March, 09 2012 10:39:40

PM promotes more vocational training


Students learn how to use a lathe at the Viet Nam-Korea Vocational College. According to Prime Minister Nguyen Tan Dung, the vocational training sector hopes to train 34 million labourers by 2020. — VNA/VNS Photo Huu Viet
HA NOI — Prime Minister Nguyen Tan Dung affirmed yesterday that the development of education and vocational training was one of the most important policies for Viet Nam's transition to an industrial country by 2020.

He made the statement at a meeting held to gather expert opinions on draft strategies for education and training, and vocational training development policies in the 2011-2020 period.

The vocational training sector aims to increase the number of trained labourers to 40 per cent of the workforce by 2015 and 55 per cent by 2020, equivalent to 23.5 million and 34.4 million people, respectively.

About 9.6 million labourers would be trained during the 2011-15 period and an additional 12.9 million would receive training from 2016-20. About 190 vocational colleges with 51,000 lecturers will be ready to train new labourers by 2015.

The draft strategy for vocational training chalked out nine solutions to reach these targets. Three of the targets, including renewing State management over vocational training, developing a network of vocational training schools and developing quality assurance measures, were considered the key elements.


Centre to help farmers

Lam Dong — Coffee farmers in the Central Highlands province of Lam Dong will be able to obtain international certification, improve their capacity and increase their incomes with support from a new vocational training centre that opened on Wednesday.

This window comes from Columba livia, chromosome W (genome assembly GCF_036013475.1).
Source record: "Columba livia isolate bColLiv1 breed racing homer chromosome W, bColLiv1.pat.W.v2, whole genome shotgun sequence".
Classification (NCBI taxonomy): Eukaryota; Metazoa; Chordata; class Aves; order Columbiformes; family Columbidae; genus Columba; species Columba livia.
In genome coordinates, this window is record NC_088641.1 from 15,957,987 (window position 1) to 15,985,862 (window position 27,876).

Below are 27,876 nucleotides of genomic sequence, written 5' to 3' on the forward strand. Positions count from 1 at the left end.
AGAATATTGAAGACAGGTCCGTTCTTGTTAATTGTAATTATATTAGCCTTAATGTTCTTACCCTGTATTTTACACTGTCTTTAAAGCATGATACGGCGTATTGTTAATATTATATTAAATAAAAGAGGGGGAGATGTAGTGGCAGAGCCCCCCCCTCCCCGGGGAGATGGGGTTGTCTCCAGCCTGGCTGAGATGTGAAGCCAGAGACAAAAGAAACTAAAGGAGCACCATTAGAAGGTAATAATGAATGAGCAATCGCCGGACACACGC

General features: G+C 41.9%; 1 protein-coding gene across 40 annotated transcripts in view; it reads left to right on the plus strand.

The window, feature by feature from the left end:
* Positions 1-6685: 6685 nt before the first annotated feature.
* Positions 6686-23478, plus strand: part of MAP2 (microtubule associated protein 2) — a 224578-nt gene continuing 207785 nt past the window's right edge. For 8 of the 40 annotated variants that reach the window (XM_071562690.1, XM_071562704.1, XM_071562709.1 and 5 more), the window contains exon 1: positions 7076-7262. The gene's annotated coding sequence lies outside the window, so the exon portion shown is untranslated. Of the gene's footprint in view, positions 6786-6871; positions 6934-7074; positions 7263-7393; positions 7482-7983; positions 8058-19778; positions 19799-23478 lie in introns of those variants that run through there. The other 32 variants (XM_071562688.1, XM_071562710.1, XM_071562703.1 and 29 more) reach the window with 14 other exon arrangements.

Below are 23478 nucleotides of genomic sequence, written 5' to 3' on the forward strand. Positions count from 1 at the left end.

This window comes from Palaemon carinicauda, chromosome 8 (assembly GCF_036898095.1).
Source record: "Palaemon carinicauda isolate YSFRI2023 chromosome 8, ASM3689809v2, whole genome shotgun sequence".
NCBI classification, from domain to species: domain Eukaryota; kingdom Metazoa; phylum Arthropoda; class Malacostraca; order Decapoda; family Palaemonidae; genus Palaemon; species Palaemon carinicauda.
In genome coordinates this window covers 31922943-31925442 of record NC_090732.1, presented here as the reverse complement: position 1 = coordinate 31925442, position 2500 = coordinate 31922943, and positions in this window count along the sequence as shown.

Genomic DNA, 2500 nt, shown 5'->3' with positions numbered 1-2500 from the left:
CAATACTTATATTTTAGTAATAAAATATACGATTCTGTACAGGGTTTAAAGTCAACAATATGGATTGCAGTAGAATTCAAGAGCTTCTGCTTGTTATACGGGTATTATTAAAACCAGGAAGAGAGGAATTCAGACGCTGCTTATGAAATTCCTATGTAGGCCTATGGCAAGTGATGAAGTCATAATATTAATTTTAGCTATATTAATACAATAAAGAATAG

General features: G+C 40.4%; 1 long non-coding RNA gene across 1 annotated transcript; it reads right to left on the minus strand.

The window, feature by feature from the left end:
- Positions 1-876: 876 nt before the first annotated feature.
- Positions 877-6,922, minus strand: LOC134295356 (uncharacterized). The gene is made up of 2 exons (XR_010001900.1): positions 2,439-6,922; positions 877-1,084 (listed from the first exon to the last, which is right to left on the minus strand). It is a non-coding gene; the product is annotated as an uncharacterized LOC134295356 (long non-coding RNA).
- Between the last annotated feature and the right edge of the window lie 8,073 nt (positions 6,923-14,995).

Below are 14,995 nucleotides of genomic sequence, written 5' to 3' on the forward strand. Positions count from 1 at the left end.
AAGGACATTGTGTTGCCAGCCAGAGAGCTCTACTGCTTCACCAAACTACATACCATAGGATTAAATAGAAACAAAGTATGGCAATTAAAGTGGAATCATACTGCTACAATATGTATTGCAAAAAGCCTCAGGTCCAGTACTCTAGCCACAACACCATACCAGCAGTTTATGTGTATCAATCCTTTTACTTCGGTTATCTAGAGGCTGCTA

Located in the Bao Loc town, the centre was put into operation by the International Finance Corporation (IFC), the private sector funding arm of the World Bank, in collaboration with the ECOM group, one of the biggest coffee corporations in the world.

Equipped with a modern laboratory and information on updated sustainable agricultural development models, the centre aims to train around 4,000 local farmers in the next three years.

IFC and ECOM have already set up vocational training centres for farmers in several major coffee production areas around the world, starting from central America in 2007.

"The centre will help us to attain better quality for coffee as well as improve the living standards of farmers," said Jean Christopher Mani, an ECOM representative.

"IFC and ECOM share the same concerns - to strengthen links between farmers and the global coffee supply chain to boost Viet Nam's coffee industry," said Simon Andrews, IFC director for Cambodia, Laos, Thailand and Viet Nam.

It is expected that around 50,000 coffee households, who are not yet customers of ECOM, will indirectly benefit from technical and financial documents at the centre, as well as market and pricing information that it disseminates. — VNS

At the meeting, some experts said that apart from the three key solutions as mentioned, the connection between vocational schools, labour markets and entrepreneurs should be clarified to assure labourers could meet needs.

Others said that enlarging vocational training models, improving infrastructure and techniques for vocational centres by mobilising different investment sources and increasing the ability of these centres should be included in the strategy.

For the draft education and training strategy, experts said it should solidify solutions to improve morale among teaching staff, enhance investment sources and develop a specific roadmap for examinations, especially university entrance examinations.

In response to these opinions, PM Dung said the development of education and training and vocational training must result in a skilled labour force to meet the demand of key economic sectors and serve the nation's economic restructuring.

He instructed the ministries of Education and Training, and Labour, Invalids and Social Affairs to adjust and complete the draft strategies soon. — VNS

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